But the band do still have a fortnight left together, a chance to dust off some of their classics and revel in being part of The Bluetones one last time.

"We recognise that some people will be going to more than one of the gigs so we’ve decided to mix up the sets each night, so that no one gig is the same. And although we’ll include our singles and our biggest hits we are also going to be playing some of the songs that we as a band love but which might not have had as much of an airing as other tracks. It should be good."

And now that it’s nearly all over, the final encore about to be played, what next for the members of the band?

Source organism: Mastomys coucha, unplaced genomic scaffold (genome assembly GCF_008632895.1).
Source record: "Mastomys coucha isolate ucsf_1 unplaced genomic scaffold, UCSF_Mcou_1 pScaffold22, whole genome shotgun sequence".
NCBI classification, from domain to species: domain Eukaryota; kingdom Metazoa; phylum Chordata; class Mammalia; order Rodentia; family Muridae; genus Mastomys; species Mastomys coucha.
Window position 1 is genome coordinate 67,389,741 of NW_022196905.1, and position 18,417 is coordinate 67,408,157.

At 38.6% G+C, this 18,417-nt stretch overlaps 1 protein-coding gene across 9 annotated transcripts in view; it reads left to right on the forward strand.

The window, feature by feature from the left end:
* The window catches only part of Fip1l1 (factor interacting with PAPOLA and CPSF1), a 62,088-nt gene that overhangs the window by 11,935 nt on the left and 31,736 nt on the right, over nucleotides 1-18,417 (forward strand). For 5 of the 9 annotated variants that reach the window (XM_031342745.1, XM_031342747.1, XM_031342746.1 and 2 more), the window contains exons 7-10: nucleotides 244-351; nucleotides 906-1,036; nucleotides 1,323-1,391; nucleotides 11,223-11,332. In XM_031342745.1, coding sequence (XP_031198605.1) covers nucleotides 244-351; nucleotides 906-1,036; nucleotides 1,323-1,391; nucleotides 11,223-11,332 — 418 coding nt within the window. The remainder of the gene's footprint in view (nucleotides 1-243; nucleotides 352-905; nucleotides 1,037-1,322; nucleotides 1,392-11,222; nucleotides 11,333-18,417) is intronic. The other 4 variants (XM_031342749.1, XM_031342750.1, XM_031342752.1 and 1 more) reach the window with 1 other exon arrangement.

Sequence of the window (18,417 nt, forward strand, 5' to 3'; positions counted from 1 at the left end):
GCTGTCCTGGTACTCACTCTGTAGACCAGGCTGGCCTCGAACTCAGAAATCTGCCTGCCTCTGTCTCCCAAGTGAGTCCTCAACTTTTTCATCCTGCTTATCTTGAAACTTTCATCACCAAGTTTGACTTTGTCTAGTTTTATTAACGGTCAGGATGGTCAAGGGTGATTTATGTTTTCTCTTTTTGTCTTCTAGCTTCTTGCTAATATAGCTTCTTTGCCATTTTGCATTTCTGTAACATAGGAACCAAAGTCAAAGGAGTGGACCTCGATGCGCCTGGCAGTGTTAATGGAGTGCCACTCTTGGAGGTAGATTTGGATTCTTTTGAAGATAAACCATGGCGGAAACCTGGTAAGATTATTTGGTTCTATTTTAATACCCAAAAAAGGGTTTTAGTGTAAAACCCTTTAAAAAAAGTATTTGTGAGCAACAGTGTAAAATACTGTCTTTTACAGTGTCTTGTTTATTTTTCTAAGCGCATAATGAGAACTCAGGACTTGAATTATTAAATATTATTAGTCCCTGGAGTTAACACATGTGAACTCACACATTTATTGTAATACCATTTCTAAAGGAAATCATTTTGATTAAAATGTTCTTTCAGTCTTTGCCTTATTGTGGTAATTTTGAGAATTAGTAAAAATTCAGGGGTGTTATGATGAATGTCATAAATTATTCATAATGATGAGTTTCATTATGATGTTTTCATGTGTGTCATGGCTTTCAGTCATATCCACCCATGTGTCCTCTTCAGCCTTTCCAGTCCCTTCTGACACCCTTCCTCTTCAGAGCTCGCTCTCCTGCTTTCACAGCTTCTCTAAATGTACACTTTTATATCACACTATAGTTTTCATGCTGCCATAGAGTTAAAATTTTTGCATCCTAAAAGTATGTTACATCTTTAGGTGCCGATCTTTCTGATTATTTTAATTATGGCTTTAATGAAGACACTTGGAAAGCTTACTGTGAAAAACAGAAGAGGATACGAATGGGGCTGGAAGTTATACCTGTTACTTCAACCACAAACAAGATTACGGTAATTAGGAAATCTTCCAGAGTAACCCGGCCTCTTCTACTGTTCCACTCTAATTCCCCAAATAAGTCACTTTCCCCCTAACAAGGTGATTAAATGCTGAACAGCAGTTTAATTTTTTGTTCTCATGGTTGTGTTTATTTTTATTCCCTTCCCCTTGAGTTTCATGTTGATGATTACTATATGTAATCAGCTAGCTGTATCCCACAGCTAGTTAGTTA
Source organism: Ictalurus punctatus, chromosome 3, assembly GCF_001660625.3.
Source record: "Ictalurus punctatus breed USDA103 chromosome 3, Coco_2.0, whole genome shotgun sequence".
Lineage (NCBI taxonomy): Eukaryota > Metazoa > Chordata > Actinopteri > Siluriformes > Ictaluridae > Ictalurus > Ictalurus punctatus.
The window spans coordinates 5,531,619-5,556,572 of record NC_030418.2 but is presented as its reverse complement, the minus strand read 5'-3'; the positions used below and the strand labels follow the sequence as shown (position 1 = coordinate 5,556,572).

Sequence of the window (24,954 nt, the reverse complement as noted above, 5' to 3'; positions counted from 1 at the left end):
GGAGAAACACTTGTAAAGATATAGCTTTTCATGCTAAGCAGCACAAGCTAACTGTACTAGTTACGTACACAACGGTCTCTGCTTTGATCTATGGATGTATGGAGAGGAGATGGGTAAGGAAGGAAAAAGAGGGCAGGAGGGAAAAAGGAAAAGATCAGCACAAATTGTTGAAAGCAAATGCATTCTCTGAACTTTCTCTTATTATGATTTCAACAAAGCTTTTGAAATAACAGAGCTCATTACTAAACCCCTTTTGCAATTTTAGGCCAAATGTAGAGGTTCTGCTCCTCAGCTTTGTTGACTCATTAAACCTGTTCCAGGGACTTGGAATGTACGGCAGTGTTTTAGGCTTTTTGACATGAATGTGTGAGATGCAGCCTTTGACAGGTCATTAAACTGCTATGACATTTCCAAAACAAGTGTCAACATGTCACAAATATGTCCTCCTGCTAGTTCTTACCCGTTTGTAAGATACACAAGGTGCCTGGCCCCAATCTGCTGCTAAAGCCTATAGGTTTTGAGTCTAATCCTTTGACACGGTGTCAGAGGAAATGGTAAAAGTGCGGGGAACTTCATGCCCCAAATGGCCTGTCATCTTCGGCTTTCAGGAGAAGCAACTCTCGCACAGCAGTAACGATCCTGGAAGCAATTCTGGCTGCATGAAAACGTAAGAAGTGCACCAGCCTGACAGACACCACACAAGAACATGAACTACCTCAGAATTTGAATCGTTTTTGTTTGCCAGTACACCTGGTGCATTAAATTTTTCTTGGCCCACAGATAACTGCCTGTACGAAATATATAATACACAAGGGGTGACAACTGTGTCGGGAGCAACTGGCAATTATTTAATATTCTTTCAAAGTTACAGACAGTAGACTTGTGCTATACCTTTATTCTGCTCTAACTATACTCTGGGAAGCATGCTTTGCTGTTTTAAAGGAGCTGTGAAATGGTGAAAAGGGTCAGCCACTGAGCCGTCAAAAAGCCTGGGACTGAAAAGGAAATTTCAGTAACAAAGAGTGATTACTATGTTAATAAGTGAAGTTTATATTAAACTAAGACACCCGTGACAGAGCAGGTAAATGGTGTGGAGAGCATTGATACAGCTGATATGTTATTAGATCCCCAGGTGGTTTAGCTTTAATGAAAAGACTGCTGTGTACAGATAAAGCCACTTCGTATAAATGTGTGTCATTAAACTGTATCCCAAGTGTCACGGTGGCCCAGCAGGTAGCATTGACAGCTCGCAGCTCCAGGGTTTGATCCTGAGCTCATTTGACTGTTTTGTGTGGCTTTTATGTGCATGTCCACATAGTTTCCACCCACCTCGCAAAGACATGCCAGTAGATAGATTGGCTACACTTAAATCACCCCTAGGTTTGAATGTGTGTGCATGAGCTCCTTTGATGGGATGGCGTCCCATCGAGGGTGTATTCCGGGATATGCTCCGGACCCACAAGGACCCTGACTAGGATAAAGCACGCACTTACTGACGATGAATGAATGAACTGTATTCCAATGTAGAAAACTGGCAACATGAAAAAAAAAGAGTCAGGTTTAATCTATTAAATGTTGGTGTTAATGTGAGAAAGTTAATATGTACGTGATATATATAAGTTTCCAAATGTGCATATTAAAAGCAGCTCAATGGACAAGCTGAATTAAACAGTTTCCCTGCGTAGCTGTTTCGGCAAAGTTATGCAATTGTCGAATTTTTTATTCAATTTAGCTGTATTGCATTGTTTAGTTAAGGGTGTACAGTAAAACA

"I’m sure music will continue to be part of our lives" Mark replies confidently. "Speaking just for myself, I’ve done solo stuff before and will probably do so again. Although equally I’ve always enjoyed writing with people so you can’t rule out future collaborations either. But that’s for another time. For now, I’m just concentrating on the farewell tour and sending the band out in the best way possible."

Bluetones Final September Dates

15th – Liverpool O2 Academy2

16th – London, O2 Shepherds Bush Empire

17th – Leeds, O2 Academy

18th – Bournemouth, O2 Academy

20th – Oxford, O2 Academy2

21st – Bristol O2 Academy

22nd – Birmingham, O2 Academy2

27th – Shepherds Bush Empire